The former Clarke Rockbank station dam at 544-618 Diggers Rest - Coimadai Road, Diggers Rest is significant as a rare and the third largest known drystone wall private pastoral dam in Victoria. It is also the third of the large dams in a series of at least four large and medium sized drystone dams built on the former WJT Clarke Rockbank station in the Shire of Melton. The former Clarke Rockbank station dam at 544-618 Diggers Rest - Coimadai Road, Diggers Rest appears to be substantially intact.
The former Clarke Rockbank station dam at 544-618 Diggers Rest - Coimadai Road, Diggers Rest is structurally and aesthetically significant at the STATE level (AHC D2, E1, F1) as a well constructed and visually impressive structure employing an unusual construction technique. Its random rubble form uses unworked bluestone, characteristically split fieldstone, without mortar, in a style that appears to be essentially based on drystone wall construction techniques, but using large stones. Its wall is roughly coursed, each course using similar sized stones. As with the Rockbank headstation dam, and the Plumpton dam with which it compares most closely, the dam contains an angle towards its centre. Its design is unique and slightly more sophisticated than comparable Clarke dams in incorporating a (lower) rear drystone wall behind its earth wall embankment, and stone-lined overflow channels at both ends of dam. Its intact rural context contributes to the dam's aesthetic. It retains its coping stones, and appears to be of high integrity. Together with other similar dams built on the Clarke Rockbank estate, it represents an innovative design solution to local climatic and geographical challenges.
The former Clarke Rockbank station dam at 544-618 Diggers Rest - Coimadai Road, Diggers Rest is historically significant at the STATE level. (AHC B2, H1) It is important as one of the three most substantial examples of the series of at least four large and medium sized dams built by Clarke in the Shire of Melton as part of his Rocklands pastoral property. No comparable structure or group of structures, comprising long stone dam walls over wide shallow gullies, is known elsewhere in Victoria. This grand scheme was a local response to the particularly low rainfall of the plains area, the difficulty of sinking 'tank' dams in the shallow bedrock of the area, and the local availability of bluestone. Smaller Melton pastoralists and farmers constructed much smaller and more makeshift dams which were also variations on the same principle. The dam is also significant for its association with Australia's mid nineteenth century pastoral giant WJT Clarke, and his son Sir WJT Clarke, Victoria's leading citizen in the late nineteenth century, and Australia's first baronet. The dam is expressive of the strategic and inherent importance of the 40,000 acre Rockbank property to the Clarke pastoral empire, especially in relation to the fattening and delivery of sheep for the Newmarket meat trade. It also conveys a sense of the scale of the Rockbank station, whose domination of the Melton Shire was an increasingly acute grievance to local farmers, culminating in the break-up of the estate in the early twentieth century. It is a major relic of the era of large pastoral estates close to Melbourne.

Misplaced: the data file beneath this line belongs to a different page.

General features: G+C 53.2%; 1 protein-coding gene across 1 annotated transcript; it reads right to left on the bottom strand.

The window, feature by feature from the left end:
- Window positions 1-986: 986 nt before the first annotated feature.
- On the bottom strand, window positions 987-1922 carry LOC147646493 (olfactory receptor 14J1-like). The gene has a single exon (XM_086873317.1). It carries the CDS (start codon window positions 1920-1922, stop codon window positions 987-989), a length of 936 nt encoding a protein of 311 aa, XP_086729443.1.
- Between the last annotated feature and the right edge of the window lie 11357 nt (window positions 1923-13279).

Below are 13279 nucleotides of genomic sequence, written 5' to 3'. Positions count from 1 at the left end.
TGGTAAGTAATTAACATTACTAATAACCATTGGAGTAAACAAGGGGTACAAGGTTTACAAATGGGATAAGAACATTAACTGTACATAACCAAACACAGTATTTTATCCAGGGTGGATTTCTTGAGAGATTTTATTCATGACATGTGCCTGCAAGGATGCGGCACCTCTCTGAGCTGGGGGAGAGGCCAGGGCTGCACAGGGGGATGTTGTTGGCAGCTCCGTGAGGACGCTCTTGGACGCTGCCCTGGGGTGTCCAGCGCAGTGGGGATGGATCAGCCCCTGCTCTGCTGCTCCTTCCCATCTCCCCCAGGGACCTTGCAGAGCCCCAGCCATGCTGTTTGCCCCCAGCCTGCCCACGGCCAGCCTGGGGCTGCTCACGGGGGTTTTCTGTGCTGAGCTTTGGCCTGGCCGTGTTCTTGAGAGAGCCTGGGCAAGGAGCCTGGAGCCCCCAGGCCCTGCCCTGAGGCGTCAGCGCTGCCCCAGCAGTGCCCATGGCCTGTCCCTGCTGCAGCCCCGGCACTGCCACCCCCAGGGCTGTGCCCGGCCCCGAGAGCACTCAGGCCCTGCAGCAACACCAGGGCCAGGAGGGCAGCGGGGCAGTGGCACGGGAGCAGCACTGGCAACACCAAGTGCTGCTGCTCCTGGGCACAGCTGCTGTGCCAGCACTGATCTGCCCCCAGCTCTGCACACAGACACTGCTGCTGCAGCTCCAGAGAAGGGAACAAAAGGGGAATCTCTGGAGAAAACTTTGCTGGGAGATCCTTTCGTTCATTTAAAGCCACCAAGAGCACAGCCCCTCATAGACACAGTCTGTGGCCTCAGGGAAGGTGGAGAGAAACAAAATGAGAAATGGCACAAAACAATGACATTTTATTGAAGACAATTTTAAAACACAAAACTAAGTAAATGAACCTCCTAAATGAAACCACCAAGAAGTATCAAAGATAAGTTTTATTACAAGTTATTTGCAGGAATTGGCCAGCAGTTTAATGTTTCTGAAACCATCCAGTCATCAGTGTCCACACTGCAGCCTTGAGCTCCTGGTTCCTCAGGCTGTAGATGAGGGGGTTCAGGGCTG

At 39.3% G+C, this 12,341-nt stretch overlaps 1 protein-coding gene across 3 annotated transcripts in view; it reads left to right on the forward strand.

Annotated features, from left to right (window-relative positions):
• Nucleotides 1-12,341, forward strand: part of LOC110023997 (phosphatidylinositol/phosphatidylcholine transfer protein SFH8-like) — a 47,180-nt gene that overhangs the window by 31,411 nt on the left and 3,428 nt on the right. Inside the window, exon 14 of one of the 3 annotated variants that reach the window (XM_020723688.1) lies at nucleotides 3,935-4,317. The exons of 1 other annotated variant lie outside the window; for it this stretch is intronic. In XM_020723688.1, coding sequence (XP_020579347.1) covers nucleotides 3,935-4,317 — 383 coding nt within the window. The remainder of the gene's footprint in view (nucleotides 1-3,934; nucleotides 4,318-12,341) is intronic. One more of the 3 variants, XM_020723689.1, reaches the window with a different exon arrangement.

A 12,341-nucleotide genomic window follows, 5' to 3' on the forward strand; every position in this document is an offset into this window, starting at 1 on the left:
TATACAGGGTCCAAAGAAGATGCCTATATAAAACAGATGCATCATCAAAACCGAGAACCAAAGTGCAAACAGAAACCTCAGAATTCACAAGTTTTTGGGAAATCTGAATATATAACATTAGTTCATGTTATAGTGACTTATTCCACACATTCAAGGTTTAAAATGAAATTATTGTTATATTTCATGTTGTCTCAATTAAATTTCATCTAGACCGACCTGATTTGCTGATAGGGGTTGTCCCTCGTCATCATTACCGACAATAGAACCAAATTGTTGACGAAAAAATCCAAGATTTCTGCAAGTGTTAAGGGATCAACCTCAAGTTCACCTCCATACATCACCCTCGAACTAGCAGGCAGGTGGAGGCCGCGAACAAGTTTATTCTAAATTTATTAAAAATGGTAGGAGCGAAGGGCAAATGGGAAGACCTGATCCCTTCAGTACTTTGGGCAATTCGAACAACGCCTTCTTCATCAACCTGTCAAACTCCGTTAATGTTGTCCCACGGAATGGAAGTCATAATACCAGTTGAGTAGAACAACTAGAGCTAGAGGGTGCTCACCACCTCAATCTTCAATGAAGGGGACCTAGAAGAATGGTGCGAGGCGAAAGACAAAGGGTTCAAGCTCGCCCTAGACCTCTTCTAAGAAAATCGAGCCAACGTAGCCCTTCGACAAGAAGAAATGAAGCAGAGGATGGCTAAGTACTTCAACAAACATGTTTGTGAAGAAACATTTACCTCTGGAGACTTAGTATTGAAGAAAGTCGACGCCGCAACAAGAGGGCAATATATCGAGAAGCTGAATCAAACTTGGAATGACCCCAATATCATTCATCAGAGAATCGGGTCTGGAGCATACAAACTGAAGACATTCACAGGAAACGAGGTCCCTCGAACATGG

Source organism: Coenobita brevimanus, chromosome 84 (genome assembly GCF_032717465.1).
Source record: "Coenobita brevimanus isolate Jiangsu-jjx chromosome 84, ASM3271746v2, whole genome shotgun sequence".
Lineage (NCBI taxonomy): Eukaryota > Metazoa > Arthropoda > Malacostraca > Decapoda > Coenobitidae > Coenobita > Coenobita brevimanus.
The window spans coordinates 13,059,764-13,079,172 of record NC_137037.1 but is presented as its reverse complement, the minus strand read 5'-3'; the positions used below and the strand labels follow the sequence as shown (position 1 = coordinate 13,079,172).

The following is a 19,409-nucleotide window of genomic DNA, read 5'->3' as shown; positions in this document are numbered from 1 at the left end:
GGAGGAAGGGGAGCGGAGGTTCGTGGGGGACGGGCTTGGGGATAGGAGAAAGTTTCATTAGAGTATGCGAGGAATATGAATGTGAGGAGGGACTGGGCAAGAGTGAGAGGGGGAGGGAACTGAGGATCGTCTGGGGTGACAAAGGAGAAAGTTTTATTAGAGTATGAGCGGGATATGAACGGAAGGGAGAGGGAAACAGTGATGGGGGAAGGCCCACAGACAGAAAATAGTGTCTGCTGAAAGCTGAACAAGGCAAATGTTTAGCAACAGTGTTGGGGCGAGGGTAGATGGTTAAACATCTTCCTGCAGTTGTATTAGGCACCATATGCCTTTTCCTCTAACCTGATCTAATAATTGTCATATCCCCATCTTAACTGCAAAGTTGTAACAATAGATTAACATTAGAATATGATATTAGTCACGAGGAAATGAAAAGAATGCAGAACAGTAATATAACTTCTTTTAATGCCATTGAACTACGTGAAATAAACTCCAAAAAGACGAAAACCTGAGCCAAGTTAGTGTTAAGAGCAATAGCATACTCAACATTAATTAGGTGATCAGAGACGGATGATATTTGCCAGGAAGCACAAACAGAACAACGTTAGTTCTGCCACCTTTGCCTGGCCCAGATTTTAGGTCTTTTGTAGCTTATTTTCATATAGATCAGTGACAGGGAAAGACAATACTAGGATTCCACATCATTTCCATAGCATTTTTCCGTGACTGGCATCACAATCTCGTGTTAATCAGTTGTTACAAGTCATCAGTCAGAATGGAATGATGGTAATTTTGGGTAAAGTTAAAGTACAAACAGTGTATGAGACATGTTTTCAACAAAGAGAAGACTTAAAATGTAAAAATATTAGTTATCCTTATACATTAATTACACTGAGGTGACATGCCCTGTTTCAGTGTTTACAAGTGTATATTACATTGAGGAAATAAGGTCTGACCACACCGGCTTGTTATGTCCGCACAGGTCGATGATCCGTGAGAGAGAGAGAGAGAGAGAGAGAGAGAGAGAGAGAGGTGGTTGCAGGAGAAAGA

Overall, the former Clarke Rockbank station dam at 544-618 Diggers Rest - Coimadai Road, Diggers Rest is of STATE significance.